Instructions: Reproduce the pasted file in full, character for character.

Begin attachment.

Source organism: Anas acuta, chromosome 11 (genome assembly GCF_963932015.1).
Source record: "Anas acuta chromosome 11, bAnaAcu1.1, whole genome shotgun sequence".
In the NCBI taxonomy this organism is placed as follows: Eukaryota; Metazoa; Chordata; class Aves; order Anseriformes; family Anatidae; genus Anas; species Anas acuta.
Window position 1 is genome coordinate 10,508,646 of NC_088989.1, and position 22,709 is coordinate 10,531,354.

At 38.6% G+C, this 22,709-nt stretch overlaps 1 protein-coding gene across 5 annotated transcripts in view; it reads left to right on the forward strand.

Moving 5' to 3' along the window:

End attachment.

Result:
Source organism: Anas acuta, chromosome 11 (genome assembly GCF_963932015.1).
Source record: "Anas acuta chromosome 11, bAnaAcu1.1, whole genome shotgun sequence".
In the NCBI taxonomy this organism is placed as follows: Eukaryota; Metazoa; Chordata; class Aves; order Anseriformes; family Anatidae; genus Anas; species Anas acuta.
Window position 1 is genome coordinate 10,508,646 of NC_088989.1, and position 22,709 is coordinate 10,531,354.

At 38.6% G+C, this 22,709-nt stretch overlaps 1 protein-coding gene across 5 annotated transcripts in view; it reads left to right on the forward strand.

Moving 5' to 3' along the window: